I came across funny cartoon last week. The first frame was “God as Dog”, with a friendly dog looking out loyally toward the viewer. The caption said, “I will always be with you.” The second frame was “God as Cat”, with a mercurial looking cat lounging regally. The caption said, “Depart from me!”
We’ve got the God as Dog variety this morning on Pentecost Sunday. Jesus tells his disciples that the Father will send them the Holy Spirit who will “be with them forever.” In our passage from Acts, we see that this Spirit came to the disciples with rushing wind and tongues of fire when they were gathered together in Jerusalem after Jesus’ death, resurrection and ascension. The Spirit enabled them to praise God in diverse and foreign tongues. The Spirit emboldened them to preach, teach, heal, and spread the gospel throughout the world.
That same Holy Spirit is still present today, empowering people to do all those same things. But, the account of Pentecost in Jerusalem may seem removed from most people’s experience, so I want to focus on Philip’s request to Jesus this morning. He is barking up the same tree – He wants God to be with us. And it’s the same tree that you and I are barking up as well – otherwise we wouldn’t be here in church this morning. We want God to be with us. Which is another way of saying that we want to know God.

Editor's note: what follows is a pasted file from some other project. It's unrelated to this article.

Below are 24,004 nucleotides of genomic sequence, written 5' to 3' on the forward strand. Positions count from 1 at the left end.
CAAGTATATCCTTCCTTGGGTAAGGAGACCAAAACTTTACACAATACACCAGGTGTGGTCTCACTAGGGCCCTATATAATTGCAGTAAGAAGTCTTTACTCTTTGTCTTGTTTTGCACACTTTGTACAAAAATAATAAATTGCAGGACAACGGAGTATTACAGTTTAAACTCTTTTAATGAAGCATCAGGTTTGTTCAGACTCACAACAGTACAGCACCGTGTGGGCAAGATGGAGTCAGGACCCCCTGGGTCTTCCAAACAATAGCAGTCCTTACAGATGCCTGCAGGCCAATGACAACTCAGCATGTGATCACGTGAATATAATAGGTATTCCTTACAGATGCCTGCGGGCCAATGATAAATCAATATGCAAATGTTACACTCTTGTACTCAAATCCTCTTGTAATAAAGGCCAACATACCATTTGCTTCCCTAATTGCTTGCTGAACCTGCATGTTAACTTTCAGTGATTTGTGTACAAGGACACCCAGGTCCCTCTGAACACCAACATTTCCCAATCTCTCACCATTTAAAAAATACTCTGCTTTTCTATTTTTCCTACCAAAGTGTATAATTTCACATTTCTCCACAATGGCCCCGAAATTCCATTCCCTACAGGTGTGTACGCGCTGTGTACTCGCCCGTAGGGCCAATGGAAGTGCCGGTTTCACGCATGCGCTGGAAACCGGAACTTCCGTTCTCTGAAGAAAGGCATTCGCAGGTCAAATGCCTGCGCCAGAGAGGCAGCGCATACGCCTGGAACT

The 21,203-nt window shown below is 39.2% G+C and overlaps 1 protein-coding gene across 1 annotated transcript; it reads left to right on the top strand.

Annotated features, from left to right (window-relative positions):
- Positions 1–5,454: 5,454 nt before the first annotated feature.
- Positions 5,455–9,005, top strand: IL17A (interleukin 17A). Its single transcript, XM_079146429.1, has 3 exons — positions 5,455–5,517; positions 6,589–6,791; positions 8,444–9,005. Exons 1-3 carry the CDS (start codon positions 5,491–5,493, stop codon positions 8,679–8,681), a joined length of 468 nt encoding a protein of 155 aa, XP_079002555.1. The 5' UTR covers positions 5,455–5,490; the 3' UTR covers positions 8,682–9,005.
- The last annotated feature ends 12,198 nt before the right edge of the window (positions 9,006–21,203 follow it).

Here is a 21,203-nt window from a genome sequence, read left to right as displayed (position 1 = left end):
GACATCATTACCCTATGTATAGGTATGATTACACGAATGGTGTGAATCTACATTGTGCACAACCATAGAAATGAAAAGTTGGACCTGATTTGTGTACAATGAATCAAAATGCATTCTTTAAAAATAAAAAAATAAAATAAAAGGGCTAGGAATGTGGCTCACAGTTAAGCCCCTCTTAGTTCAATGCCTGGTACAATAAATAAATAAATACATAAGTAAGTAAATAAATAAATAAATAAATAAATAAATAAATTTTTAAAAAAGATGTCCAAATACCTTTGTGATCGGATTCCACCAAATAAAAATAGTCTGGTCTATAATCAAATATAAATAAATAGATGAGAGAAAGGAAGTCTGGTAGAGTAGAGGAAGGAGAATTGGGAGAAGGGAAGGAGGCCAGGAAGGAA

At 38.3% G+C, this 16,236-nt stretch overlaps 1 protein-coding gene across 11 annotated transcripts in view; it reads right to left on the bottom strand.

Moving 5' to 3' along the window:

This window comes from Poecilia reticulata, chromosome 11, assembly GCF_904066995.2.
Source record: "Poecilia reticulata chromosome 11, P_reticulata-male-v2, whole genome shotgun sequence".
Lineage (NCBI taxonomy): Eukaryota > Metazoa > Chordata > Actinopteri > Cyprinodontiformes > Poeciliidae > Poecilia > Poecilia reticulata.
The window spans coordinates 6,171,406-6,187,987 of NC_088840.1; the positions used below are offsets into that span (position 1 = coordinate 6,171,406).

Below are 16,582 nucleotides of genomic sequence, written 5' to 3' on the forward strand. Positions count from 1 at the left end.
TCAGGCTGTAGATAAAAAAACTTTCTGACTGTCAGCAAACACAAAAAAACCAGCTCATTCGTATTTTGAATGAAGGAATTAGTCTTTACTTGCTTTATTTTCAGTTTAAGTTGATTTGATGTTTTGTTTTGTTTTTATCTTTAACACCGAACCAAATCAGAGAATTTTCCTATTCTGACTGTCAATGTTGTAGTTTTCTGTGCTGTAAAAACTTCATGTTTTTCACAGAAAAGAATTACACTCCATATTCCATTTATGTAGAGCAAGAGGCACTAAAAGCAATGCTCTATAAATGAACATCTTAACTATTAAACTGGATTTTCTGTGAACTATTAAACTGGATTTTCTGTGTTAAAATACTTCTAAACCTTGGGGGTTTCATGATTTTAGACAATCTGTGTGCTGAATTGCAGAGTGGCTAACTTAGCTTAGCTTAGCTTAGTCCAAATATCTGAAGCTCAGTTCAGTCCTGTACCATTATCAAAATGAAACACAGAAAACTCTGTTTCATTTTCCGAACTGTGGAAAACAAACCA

Philip says to Jesus, “Lord, show us the Father and we will be satisfied.” Jesus responds with a question. “Have I been with you all this time, Philip, and you still do not know me? How can you say, ‘Show us the Father’? Do you not believe that I am in the Father and the Father is in me?” What are we to make of that interchange?
The first point is important but well trodden so I won’t belabor it. It’s that we will never be satisfied as human beings without knowing God. Our hearts are restless until they find their rest in Thee. The obvious charms of the world – money, power, fame, sex – famously fail to satisfy, even though most people still will cast their nets into these waters. But Mick Jagger was right: “I try and I try and I try and I try – I can’t get no satisfaction.”
What is less obvious is that even good works and a life of service will not finally satisfy us either. There was an interesting article in the New York Times last week about a group of Millennials who moved into a convent with some catholic nuns. The project is called “Nones and Nuns.” The N-O-N-E variety being a burgeoning demographic of people with no religious affiliation.